DOF steps up anti-graft campaign

Published January 20, 2018, 12:00 AM

by manilabulletin_admin

By Chino S. Leyco

The Department of Finance (DOF) started investigating a total of 104 cases against suspected erring officials and employees under its jurisdiction last year, with several of them either dismissed or suspended, while others are now undergoing lifestyle checks.

Finance Undersecretary Bayani Agabin said they have also started exploring the possibility of filing tax evasion cases against those suspected of amassing unexplained wealth on top of taking them to court forfeiture proceedings.

“We are coordinating with the BIR [Bureau of Internal Revenue] because we need the income tax returns of these personnel. There are some privacy issues with respect to that so we have to be very careful,” said Agabin, head of the DOF’s Revenue Integrity Protection Service (RIPS).

“But I think we can gather enough evidence to make a case for tax evasion, especially if their tax returns will not show that they declared certain income but they were able to acquire properties beyond what they declared as income,” he added.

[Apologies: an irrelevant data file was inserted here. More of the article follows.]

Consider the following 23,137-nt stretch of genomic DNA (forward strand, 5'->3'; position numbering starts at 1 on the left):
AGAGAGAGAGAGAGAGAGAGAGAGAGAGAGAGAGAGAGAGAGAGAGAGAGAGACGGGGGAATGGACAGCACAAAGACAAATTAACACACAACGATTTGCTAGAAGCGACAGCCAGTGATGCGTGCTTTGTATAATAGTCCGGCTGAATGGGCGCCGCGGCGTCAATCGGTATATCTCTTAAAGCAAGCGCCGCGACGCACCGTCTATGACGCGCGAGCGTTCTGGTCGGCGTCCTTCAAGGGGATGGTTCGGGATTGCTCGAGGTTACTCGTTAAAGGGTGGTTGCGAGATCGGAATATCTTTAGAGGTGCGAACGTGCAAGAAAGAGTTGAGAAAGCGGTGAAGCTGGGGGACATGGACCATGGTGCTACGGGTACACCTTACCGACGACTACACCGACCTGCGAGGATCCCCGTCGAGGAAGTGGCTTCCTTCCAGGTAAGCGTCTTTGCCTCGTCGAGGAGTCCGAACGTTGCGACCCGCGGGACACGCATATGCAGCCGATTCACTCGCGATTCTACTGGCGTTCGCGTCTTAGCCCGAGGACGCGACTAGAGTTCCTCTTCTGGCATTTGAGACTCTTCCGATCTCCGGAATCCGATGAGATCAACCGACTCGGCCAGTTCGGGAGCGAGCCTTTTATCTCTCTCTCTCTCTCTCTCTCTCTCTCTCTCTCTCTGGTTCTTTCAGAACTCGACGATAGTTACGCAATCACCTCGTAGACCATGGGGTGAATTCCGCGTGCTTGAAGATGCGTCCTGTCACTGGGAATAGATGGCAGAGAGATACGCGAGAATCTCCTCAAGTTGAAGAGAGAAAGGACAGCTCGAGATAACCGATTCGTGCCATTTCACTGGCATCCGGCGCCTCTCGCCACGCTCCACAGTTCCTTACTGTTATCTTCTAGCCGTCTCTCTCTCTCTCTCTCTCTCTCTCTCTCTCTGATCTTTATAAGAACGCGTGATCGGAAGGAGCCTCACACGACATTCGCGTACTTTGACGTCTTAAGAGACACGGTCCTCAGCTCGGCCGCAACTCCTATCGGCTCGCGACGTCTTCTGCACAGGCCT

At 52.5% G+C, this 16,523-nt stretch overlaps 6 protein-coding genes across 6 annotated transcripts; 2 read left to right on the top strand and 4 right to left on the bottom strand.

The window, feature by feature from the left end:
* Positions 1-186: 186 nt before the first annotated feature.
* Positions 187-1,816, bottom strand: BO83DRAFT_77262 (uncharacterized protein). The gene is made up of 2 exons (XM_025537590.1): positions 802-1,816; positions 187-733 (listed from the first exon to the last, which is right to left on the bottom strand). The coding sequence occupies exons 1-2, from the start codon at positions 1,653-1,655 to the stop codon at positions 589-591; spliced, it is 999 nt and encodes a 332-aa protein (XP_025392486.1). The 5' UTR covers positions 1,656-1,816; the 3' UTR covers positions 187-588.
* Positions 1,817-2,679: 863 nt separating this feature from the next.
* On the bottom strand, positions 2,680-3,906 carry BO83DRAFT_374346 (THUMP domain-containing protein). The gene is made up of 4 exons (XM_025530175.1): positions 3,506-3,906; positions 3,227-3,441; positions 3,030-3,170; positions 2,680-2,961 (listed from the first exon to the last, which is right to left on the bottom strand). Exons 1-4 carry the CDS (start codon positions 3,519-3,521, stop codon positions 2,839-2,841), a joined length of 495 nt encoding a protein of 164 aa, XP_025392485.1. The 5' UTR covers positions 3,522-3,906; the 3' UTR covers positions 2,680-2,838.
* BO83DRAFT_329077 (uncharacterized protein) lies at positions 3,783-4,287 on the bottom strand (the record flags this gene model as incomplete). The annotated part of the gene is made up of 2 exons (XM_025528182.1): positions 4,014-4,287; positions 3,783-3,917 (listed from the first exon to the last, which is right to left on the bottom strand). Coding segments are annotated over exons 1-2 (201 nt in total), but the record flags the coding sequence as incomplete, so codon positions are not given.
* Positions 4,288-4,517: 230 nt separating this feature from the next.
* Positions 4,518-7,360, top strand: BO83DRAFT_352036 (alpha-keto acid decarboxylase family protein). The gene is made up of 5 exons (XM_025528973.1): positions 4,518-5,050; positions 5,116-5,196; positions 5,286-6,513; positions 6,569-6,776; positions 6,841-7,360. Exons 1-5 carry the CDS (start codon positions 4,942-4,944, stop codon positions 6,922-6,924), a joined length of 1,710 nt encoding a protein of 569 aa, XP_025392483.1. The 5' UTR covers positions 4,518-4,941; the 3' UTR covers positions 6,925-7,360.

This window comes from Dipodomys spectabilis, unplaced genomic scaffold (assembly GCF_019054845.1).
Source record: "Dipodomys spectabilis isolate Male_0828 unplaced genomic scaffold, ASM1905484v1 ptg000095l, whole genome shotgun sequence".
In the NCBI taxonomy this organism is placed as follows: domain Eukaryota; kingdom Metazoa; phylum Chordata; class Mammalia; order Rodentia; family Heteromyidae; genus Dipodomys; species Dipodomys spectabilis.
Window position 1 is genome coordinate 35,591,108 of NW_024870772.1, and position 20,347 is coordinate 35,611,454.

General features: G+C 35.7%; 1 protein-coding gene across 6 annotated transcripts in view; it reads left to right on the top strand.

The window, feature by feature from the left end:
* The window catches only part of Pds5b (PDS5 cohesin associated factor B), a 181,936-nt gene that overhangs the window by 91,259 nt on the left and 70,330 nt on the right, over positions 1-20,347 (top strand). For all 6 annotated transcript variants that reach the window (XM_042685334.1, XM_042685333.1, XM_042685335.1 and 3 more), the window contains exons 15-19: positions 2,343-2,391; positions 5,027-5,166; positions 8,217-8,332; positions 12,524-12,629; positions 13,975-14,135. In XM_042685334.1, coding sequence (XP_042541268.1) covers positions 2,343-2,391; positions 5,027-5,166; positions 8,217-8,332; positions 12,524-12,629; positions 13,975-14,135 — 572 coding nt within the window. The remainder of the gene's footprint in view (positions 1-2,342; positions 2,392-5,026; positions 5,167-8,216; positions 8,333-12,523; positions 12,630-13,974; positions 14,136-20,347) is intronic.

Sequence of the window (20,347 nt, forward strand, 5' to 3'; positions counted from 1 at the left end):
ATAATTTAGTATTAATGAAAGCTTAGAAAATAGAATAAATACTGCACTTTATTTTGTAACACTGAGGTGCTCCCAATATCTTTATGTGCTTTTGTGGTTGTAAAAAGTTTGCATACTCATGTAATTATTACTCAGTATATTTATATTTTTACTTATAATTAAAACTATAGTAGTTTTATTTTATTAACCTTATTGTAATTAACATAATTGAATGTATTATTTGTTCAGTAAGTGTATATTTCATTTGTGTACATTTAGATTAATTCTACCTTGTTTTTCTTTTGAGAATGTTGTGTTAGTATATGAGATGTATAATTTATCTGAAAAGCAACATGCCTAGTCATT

According to RIPS Executive Director Gilberto Espinosa, the DOF is now eyeing the filing in early this year an initial two tax evasion cases against employees suspected of amassing unexplained assets.

In the Bureau of Local Government Finance (BLGF), executive director Niño Alvina also initiated the probe of suspected erring municipal and city treasurers, in step with the directive of Finance Secretary Carlos Dominguez III to swiftly take punitive action against local officers.

From January to September 2017, 20 decisions were promulgated by the Office of the Ombudsman and the Civil Service Commission finding several employees and officials of the Bureaus of Customs and of BIR.

These Customs and BIR officials were found guilty of Grave Misconduct and Serious Dishonesty and finding anomalies regarding the accomplishment and filing of their Statement of Assets, Liabilities and Net Worth (SALN) reports, Espinosa said.

These involved separate orders of the Ombudsman dismissing five government employees — two from the BIR and three from the Customs.

The Ombudsman also issued directives suspending for periods ranging from one month to one year, nine Customs employees, two BIR employees, one City Treasurer; and one Supervising Tax Specialist.

One Chief Revenue Officer of the BIR was also meted the penalty of Reprimand.

Finally an Administrative Aide of the Customs was sternly warned that a subsequent failure to declare material facts in the PDS shall be dealt with more severely.

 
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